Archive for September, 2016


If Seamus Milne really is going then that could help efforts to help unify Labour

Wednesday, September 28th, 2016

Is he becoming the sacrificial lamb?

We don’t know yet whether the highly controversial Milne is actually going but judging by the Tweets that’s been the buzz from Liverpool overnight.

There’s no doubt that Milne became a very powerful figure in Corbyn’s party as was seen in the controversy over reports that he altered the speech of the shadow defence secretary to water down its impact.

Him out of the way should certainly make it easier for the party to come together following JC’s re-election and those MPs opposed to the leadership will feel that their efforts have not been totally in vain.

As a former PR person myself (at one stage working for Milne’s dad in the 80s when he was BBC Director General) I’ve been underwhelmed by the way Seamus has approached his job. He appeared to have all the power of Alastair Campbell at his peak but without the skills to get good media coverage.

Let’s see how this develops.

Mike Smithson


At least the divisions within LAB at the Liverpool conference have not quite got as bad as this

Tuesday, September 27th, 2016


Labour’s TINA* nightmare.

Tuesday, September 27th, 2016


Don Brind evokes Mrs Thatcher’s memorable assertion

It’s International Peace Day and I’m in the strange position, for me, of defending Jeremy Corbyn. My audience is someone who ought to be a natural Corbynista – a veteran campaigner for peace and international development.

“I like Jeremy as a person,” I tell her”. He’s a decent man.” She is having none of it. “I think he’s a vain old man. He’s loving all that adulation but he’s peddling false hope.”

Fast forward to Liverpool and the Labour Women’s conference, where a delegate from Tooting gets into conversation with one of the leader’s most ardent and longstanding supporters. “He needs to shape up,” says Tooting woman. The reply is an eye-opener. “The trouble is, he is difficult to manage.”

Labour’s nightmare is that after a second leadership landslide this “difficult to manage, vain old man” is Labour’s TINA*. There Is No alternative to him — no credible rivals either on his own side or amongst his many doubters.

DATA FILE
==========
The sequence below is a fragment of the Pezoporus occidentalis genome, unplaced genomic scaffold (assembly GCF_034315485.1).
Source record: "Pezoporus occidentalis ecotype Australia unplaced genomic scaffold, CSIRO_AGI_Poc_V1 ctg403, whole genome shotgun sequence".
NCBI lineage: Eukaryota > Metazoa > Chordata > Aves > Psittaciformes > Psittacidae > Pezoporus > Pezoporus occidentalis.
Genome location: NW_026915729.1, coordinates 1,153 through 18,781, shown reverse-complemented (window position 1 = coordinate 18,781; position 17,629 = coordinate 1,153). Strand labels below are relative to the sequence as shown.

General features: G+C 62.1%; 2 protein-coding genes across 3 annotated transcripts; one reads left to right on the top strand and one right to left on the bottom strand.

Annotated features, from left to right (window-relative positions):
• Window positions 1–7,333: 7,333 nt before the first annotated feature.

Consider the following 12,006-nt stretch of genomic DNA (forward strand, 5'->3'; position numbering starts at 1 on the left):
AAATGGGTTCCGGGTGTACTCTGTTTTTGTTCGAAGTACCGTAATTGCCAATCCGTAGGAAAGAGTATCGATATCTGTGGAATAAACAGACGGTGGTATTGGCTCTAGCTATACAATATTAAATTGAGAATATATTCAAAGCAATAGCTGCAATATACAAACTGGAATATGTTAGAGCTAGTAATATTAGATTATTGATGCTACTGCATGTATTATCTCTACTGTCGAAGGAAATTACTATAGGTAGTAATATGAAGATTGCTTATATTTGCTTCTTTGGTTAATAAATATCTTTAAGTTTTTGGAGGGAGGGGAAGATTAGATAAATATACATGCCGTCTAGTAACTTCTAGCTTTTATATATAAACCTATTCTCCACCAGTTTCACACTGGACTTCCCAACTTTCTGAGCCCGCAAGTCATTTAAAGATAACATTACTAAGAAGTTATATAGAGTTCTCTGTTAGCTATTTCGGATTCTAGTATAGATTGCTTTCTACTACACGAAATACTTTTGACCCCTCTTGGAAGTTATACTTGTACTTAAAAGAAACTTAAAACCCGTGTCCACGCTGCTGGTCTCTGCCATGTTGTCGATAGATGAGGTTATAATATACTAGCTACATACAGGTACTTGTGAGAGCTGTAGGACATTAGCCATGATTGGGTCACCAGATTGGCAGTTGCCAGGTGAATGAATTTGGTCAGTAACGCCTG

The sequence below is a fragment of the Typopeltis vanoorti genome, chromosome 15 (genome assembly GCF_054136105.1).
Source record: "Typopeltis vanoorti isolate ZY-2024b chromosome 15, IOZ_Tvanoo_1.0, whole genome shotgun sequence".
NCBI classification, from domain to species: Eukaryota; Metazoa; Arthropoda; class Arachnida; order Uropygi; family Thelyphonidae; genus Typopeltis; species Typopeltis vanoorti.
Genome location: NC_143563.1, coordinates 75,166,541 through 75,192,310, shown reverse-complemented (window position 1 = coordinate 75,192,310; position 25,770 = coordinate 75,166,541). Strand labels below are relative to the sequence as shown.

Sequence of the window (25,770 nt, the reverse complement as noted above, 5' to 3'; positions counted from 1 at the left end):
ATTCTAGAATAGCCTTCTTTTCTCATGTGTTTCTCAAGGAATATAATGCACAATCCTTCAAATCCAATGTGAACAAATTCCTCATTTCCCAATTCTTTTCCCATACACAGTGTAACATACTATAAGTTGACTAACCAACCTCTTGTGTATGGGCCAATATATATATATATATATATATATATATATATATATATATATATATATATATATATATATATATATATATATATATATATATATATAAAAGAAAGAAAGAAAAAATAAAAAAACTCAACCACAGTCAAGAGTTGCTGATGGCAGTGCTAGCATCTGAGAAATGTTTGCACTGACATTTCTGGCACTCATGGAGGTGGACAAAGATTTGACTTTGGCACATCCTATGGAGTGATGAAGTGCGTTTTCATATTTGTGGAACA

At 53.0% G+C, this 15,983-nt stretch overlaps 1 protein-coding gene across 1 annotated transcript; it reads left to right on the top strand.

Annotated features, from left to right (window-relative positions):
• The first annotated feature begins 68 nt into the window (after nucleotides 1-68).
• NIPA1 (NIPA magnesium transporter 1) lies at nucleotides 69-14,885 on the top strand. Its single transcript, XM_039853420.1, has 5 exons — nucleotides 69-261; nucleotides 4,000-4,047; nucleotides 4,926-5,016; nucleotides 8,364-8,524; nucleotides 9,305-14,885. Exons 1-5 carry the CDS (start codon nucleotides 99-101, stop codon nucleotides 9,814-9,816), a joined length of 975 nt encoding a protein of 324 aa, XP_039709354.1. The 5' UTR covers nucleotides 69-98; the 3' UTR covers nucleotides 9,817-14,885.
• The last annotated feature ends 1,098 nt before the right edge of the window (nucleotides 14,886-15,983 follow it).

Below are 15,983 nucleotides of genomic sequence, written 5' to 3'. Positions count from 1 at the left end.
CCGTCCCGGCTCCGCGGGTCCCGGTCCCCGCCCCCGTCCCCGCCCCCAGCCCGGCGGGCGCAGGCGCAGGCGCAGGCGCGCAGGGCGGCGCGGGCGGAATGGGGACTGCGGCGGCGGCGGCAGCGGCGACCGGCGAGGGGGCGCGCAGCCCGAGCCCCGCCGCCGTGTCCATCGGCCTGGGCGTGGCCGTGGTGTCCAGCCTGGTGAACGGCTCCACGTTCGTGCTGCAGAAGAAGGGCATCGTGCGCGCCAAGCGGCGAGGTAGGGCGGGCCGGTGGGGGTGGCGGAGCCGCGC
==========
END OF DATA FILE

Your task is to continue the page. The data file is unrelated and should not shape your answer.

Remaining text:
But the need for Corbyn to “shape up” and raise his game as leader was emphasised by the inept way his media chief Seamus Milne made last minute autocue changes to the speech by Shadow Defence Secretary Clive Lewis.

I know and like Lewis but I haven’t seen him face-to-face to get his reaction to being Milned but his treatment is depressingly reminiscent of the experiences of Lilian Greenwood, Chi Onwurah, Gloria de Piero, Sharon Hodgson, Nia Griffiths and others that led them to resign from the Shadow Cabinet.

So it shouldn’t have come as a shock to Lewis – and indeed it won’t have done. When he declared his support for Corbyn’s in late July Lewis said: “We must also acknowledge that the leadership of the party has not been good enough yet – that is Corbyn’s fault, just as much as it is mine and my colleagues.”

Lewis’s speech in which he effectively sank Corbyn’s hopes of committing Labour to opposing Trident renewal was hailed by Owen Jones as evidence of his potential as a future leader.

And while the polls remain so dire the leadership question will hang over the party despite a declaration by Chuka Umunna that Corbyn’s victory had settled the issue. The idea that a change may be necessary is supported by Corbyn’s critical friend Owen Jones. He argues that “If the challenges aren’t being met, and the polling remains disastrous, then it will be time to consider somebody else better placed to communicate radical ideas in a way that convinces and inspires, perhaps from the new intake of MPs.”

But for now the issue is making the party an effective force in Parliament. It’s in this context that I believe Corbyn ought to embrace the idea of elections to the Shadow Cabinet elections — rather than “not ruling it out”.  It would be the most substantial olive branch he could proffer.

It would allow those who resigned or refused to serve an honourable way back. Implemented in the right spirit it could promote mutual respect between the leader and those who are asked to confront the Tories at Westminster.

It will be a signal from the leader that he knows he has fault and limitations but that he is determined to be the best that he can be.

*It was, of course, Margaret Thatcher who was nicknamed TINA for her repeated assertion that her neo-economic policies were the only show in town.

Don Brind


The WH2016 betting moves markedly back to Clinton after convincing first debate performance